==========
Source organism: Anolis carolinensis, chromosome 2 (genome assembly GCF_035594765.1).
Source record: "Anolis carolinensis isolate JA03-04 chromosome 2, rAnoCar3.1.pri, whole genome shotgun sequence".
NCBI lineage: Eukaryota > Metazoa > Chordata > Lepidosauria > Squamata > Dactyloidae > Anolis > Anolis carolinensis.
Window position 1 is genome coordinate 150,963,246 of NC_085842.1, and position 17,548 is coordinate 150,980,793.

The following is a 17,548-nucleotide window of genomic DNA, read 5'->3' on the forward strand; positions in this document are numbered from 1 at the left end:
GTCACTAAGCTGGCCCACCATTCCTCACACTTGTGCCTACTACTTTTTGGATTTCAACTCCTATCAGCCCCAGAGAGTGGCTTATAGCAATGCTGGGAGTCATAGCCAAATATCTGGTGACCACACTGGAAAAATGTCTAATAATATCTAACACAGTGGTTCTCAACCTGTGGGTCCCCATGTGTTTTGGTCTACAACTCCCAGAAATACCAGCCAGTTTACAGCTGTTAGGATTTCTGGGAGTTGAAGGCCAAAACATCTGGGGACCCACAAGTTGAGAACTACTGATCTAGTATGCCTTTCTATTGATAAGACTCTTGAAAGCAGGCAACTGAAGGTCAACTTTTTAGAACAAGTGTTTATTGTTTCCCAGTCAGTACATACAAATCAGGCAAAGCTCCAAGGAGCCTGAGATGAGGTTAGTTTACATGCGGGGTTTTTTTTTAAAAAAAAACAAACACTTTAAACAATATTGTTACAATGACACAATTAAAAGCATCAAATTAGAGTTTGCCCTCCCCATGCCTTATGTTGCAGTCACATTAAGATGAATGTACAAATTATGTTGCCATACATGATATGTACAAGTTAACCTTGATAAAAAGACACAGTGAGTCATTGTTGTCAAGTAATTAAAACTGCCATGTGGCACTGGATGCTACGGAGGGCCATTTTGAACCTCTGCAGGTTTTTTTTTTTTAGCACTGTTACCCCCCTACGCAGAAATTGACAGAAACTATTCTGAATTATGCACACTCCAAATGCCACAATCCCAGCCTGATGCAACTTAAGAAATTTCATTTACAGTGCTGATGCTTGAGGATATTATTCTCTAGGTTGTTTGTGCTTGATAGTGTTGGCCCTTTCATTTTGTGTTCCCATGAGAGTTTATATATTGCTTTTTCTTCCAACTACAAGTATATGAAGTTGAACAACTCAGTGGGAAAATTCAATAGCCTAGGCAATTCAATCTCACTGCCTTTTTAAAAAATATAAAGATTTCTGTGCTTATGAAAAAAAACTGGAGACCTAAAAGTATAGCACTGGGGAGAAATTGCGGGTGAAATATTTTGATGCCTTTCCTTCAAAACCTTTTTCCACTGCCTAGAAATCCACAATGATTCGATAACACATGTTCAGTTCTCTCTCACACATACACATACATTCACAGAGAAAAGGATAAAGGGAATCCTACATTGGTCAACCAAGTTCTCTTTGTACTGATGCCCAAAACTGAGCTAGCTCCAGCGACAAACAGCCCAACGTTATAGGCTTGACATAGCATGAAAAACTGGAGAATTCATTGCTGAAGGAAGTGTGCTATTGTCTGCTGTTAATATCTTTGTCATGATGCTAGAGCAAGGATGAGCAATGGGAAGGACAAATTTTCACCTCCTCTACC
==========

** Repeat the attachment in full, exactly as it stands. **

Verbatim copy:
Source organism: Anolis carolinensis, chromosome 2 (genome assembly GCF_035594765.1).
Source record: "Anolis carolinensis isolate JA03-04 chromosome 2, rAnoCar3.1.pri, whole genome shotgun sequence".
NCBI lineage: Eukaryota > Metazoa > Chordata > Lepidosauria > Squamata > Dactyloidae > Anolis > Anolis carolinensis.
Window position 1 is genome coordinate 150,963,246 of NC_085842.1, and position 17,548 is coordinate 150,980,793.

The following is a 17,548-nucleotide window of genomic DNA, read 5'->3' on the forward strand; positions in this document are numbered from 1 at the left end:
GTCACTAAGCTGGCCCACCATTCCTCACACTTGTGCCTACTACTTTTTGGATTTCAACTCCTATCAGCCCCAGAGAGTGGCTTATAGCAATGCTGGGAGTCATAGCCAAATATCTGGTGACCACACTGGAAAAATGTCTAATAATATCTAACACAGTGGTTCTCAACCTGTGGGTCCCCATGTGTTTTGGTCTACAACTCCCAGAAATACCAGCCAGTTTACAGCTGTTAGGATTTCTGGGAGTTGAAGGCCAAAACATCTGGGGACCCACAAGTTGAGAACTACTGATCTAGTATGCCTTTCTATTGATAAGACTCTTGAAAGCAGGCAACTGAAGGTCAACTTTTTAGAACAAGTGTTTATTGTTTCCCAGTCAGTACATACAAATCAGGCAAAGCTCCAAGGAGCCTGAGATGAGGTTAGTTTACATGCGGGGTTTTTTTTTAAAAAAAAACAAACACTTTAAACAATATTGTTACAATGACACAATTAAAAGCATCAAATTAGAGTTTGCCCTCCCCATGCCTTATGTTGCAGTCACATTAAGATGAATGTACAAATTATGTTGCCATACATGATATGTACAAGTTAACCTTGATAAAAAGACACAGTGAGTCATTGTTGTCAAGTAATTAAAACTGCCATGTGGCACTGGATGCTACGGAGGGCCATTTTGAACCTCTGCAGGTTTTTTTTTTTTAGCACTGTTACCCCCCTACGCAGAAATTGACAGAAACTATTCTGAATTATGCACACTCCAAATGCCACAATCCCAGCCTGATGCAACTTAAGAAATTTCATTTACAGTGCTGATGCTTGAGGATATTATTCTCTAGGTTGTTTGTGCTTGATAGTGTTGGCCCTTTCATTTTGTGTTCCCATGAGAGTTTATATATTGCTTTTTCTTCCAACTACAAGTATATGAAGTTGAACAACTCAGTGGGAAAATTCAATAGCCTAGGCAATTCAATCTCACTGCCTTTTTAAAAAATATAAAGATTTCTGTGCTTATGAAAAAAAACTGGAGACCTAAAAGTATAGCACTGGGGAGAAATTGCGGGTGAAATATTTTGATGCCTTTCCTTCAAAACCTTTTTCCACTGCCTAGAAATCCACAATGATTCGATAACACATGTTCAGTTCTCTCTCACACATACACATACATTCACAGAGAAAAGGATAAAGGGAATCCTACATTGGTCAACCAAGTTCTCTTTGTACTGATGCCCAAAACTGAGCTAGCTCCAGCGACAAACAGCCCAACGTTATAGGCTTGACATAGCATGAAAAACTGGAGAATTCATTGCTGAAGGAAGTGTGCTATTGTCTGCTGTTAATATCTTTGTCATGATGCTAGAGCAAGGATGAGCAATGGGAAGGACAAATTTTCACCTCCTCTACC